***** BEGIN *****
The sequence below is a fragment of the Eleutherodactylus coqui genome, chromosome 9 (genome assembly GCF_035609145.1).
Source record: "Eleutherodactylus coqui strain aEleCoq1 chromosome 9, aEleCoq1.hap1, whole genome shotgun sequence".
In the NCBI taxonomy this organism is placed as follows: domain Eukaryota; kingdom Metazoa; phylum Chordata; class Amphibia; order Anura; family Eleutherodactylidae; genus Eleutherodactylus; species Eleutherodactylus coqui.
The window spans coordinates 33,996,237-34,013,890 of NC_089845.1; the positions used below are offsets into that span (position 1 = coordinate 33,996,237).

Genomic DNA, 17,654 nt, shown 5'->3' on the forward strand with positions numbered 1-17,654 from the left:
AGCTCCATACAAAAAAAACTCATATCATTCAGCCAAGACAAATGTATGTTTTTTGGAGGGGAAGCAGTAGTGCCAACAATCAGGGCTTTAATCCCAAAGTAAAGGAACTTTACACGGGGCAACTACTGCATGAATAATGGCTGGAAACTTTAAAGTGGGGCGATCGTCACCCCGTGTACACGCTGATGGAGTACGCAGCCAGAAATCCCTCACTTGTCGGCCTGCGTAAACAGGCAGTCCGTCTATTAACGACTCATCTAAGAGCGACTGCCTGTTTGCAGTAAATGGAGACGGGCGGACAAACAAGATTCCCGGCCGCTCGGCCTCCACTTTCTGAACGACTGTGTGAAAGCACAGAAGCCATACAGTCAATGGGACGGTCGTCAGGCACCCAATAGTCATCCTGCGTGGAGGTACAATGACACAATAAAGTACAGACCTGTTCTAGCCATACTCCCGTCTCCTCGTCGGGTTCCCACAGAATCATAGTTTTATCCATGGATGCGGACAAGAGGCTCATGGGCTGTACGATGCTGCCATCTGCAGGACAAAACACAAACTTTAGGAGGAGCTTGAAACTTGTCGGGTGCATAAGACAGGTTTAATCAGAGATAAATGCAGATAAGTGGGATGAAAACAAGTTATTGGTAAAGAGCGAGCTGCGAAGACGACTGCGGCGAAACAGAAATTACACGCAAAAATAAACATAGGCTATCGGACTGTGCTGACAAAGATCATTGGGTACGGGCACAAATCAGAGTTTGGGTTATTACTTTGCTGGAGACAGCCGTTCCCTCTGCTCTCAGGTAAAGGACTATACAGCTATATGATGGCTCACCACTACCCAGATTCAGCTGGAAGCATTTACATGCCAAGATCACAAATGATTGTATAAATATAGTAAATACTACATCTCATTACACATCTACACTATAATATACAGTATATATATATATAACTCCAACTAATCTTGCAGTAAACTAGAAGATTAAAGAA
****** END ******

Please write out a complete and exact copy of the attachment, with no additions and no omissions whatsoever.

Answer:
The sequence below is a fragment of the Eleutherodactylus coqui genome, chromosome 9 (genome assembly GCF_035609145.1).
Source record: "Eleutherodactylus coqui strain aEleCoq1 chromosome 9, aEleCoq1.hap1, whole genome shotgun sequence".
In the NCBI taxonomy this organism is placed as follows: domain Eukaryota; kingdom Metazoa; phylum Chordata; class Amphibia; order Anura; family Eleutherodactylidae; genus Eleutherodactylus; species Eleutherodactylus coqui.
The window spans coordinates 33,996,237-34,013,890 of NC_089845.1; the positions used below are offsets into that span (position 1 = coordinate 33,996,237).

Genomic DNA, 17,654 nt, shown 5'->3' on the forward strand with positions numbered 1-17,654 from the left:
AGCTCCATACAAAAAAAACTCATATCATTCAGCCAAGACAAATGTATGTTTTTTGGAGGGGAAGCAGTAGTGCCAACAATCAGGGCTTTAATCCCAAAGTAAAGGAACTTTACACGGGGCAACTACTGCATGAATAATGGCTGGAAACTTTAAAGTGGGGCGATCGTCACCCCGTGTACACGCTGATGGAGTACGCAGCCAGAAATCCCTCACTTGTCGGCCTGCGTAAACAGGCAGTCCGTCTATTAACGACTCATCTAAGAGCGACTGCCTGTTTGCAGTAAATGGAGACGGGCGGACAAACAAGATTCCCGGCCGCTCGGCCTCCACTTTCTGAACGACTGTGTGAAAGCACAGAAGCCATACAGTCAATGGGACGGTCGTCAGGCACCCAATAGTCATCCTGCGTGGAGGTACAATGACACAATAAAGTACAGACCTGTTCTAGCCATACTCCCGTCTCCTCGTCGGGTTCCCACAGAATCATAGTTTTATCCATGGATGCGGACAAGAGGCTCATGGGCTGTACGATGCTGCCATCTGCAGGACAAAACACAAACTTTAGGAGGAGCTTGAAACTTGTCGGGTGCATAAGACAGGTTTAATCAGAGATAAATGCAGATAAGTGGGATGAAAACAAGTTATTGGTAAAGAGCGAGCTGCGAAGACGACTGCGGCGAAACAGAAATTACACGCAAAAATAAACATAGGCTATCGGACTGTGCTGACAAAGATCATTGGGTACGGGCACAAATCAGAGTTTGGGTTATTACTTTGCTGGAGACAGCCGTTCCCTCTGCTCTCAGGTAAAGGACTATACAGCTATATGATGGCTCACCACTACCCAGATTCAGCTGGAAGCATTTACATGCCAAGATCACAAATGATTGTATAAATATAGTAAATACTACATCTCATTACACATCTACACTATAATATACAGTATATATATATATAACTCCAACTAATCTTGCAGTAAACTAGAAGATTAAAGAA